Selling, Passing on or Closing? Determinants of Entrepreneurial Intentions on Exit Modes
AbstractExit is an important part of the entrepreneurial lifecycle. In contrast to numerous previous studies on entry, however, little attention has been paid to entrepreneurial exit, and much less on exit modes thus far. Using a recent original survey data on small business owners in New Zealand, where a large majority of them prefer selling their firms when they exit, we empirically investigate the determinants of intended entrepreneurial exit modes: selling out, succession, or closure. Estimation results of multinomial logit analysis suggest that the intention to sell the business is significantly affected by the size and performance of the firm, the involvement of family and how the owner entered the business. Moreover, we find that the intention to liquidate the business is significantly affected by the size and performance of the firm and partly by family involvement in the business.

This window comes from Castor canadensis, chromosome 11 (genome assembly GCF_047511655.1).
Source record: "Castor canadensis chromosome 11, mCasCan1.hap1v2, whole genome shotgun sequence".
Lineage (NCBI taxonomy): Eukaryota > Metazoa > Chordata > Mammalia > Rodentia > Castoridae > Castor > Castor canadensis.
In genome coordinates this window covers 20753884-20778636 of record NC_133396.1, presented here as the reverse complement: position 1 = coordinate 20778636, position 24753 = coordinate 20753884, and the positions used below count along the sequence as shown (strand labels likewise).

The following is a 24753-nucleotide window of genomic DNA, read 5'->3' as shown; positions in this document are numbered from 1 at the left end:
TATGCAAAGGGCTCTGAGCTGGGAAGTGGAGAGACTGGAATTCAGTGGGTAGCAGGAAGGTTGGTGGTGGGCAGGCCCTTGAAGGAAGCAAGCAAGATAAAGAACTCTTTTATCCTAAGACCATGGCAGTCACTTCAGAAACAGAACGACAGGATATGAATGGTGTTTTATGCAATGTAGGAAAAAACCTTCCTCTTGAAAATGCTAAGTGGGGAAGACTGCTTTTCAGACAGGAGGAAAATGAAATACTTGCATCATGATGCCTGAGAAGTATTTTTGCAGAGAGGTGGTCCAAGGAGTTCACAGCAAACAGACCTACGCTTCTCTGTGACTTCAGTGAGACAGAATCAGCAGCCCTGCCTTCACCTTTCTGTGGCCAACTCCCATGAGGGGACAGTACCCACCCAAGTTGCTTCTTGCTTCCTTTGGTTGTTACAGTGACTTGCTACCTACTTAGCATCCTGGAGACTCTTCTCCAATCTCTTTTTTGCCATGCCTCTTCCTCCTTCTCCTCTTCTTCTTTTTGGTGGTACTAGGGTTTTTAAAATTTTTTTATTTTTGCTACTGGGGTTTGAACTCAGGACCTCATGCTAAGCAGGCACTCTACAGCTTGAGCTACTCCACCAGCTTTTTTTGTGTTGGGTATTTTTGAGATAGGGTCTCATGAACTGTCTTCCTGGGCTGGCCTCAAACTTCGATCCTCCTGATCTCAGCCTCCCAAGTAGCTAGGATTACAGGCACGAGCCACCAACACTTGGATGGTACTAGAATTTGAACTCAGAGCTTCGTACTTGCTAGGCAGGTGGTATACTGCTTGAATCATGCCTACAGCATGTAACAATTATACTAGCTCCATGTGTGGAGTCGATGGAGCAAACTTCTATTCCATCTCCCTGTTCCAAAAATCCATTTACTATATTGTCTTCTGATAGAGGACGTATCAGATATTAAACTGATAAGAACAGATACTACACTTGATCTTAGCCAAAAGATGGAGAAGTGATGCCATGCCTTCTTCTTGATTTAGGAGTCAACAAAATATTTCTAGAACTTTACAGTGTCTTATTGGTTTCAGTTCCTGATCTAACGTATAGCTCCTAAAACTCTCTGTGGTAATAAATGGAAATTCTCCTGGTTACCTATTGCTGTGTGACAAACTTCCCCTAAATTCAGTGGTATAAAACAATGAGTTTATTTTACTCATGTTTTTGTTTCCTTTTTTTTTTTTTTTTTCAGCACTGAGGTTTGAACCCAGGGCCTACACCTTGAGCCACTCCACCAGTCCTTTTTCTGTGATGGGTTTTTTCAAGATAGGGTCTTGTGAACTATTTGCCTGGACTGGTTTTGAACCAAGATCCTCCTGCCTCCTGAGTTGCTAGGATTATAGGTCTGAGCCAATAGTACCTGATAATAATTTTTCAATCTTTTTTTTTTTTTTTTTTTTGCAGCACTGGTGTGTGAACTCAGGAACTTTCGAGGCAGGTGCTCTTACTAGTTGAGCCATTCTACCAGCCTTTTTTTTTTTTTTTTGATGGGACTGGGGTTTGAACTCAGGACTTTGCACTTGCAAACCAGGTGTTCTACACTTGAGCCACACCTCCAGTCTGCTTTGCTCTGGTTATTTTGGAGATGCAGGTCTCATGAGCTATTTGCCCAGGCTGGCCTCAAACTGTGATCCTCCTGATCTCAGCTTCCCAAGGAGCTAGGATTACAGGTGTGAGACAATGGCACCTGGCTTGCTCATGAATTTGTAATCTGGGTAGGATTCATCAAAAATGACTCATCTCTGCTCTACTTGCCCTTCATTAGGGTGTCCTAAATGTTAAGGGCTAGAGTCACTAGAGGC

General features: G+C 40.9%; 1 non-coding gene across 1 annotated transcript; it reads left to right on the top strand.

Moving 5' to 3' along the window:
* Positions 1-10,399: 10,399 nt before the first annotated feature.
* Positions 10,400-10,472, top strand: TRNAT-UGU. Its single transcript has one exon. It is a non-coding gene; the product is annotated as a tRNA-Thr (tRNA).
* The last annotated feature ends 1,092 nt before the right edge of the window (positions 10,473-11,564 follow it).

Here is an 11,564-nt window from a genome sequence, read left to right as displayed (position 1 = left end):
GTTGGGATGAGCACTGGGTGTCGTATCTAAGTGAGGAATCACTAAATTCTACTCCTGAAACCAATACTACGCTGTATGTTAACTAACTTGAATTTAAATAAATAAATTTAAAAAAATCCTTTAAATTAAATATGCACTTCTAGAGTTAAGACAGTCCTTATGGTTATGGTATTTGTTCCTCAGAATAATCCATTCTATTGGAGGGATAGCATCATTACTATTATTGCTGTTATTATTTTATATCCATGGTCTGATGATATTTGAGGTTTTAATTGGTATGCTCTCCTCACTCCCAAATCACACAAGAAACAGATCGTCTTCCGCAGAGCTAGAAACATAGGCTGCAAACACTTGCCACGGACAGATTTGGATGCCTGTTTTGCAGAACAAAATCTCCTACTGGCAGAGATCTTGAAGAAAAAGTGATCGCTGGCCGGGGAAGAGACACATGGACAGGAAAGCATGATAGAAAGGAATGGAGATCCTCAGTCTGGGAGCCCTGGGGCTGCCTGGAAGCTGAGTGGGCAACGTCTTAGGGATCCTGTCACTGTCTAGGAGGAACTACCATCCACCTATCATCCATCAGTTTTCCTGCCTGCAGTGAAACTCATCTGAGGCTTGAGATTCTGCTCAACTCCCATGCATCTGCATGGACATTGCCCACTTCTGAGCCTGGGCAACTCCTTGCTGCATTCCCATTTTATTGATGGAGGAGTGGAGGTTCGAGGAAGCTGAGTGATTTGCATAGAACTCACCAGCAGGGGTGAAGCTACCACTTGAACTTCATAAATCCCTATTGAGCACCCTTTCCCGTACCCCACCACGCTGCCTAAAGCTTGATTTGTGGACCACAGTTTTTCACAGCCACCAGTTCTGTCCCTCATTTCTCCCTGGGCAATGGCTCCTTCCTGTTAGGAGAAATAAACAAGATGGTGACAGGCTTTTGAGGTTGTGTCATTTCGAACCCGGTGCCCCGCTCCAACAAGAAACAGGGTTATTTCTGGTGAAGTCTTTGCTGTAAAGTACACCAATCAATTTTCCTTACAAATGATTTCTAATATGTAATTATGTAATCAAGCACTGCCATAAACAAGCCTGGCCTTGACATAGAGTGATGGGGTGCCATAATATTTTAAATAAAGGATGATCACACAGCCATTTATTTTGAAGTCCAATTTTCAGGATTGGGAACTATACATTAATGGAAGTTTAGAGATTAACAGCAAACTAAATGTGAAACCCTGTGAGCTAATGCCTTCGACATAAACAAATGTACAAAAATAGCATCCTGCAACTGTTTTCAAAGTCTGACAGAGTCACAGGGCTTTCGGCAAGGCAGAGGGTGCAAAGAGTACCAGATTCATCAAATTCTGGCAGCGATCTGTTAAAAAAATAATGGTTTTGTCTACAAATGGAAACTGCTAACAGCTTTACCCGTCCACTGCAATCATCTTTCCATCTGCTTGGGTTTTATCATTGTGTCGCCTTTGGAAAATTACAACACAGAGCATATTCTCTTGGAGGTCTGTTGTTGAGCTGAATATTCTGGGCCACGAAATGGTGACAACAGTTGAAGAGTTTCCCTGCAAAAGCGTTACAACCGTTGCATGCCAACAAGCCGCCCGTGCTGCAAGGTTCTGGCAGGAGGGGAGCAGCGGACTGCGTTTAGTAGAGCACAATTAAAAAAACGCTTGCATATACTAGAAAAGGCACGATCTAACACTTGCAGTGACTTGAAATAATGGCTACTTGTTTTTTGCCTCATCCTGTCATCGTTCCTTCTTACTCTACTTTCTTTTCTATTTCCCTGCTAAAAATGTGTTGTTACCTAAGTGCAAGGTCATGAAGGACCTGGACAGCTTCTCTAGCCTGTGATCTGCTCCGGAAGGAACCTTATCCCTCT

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Bibliographic InfoPaper provided by Institute of Economic Research, Hitotsubashi University in its series Global COE Hi-Stat Discussion Paper Series with number gd10-151.
Date of creation: Oct 2010
Date of revision:
entrepreneurial exit; liquidation; small and medium enterprise (SME); New Zealand;
This paper has been announced in the following NEP Reports:
- NEP-ALL-2011-02-26 (All new papers)
- NEP-BEC-2011-02-26 (Business Economics)
- NEP-CSE-2011-02-26 (Economics of Strategic Management)
- NEP-ENT-2011-02-26 (Entrepreneurship)
- NEP-HME-2011-02-26 (Heterodox Microeconomics)
- NEP-SBM-2011-02-26 (Small Business Management)
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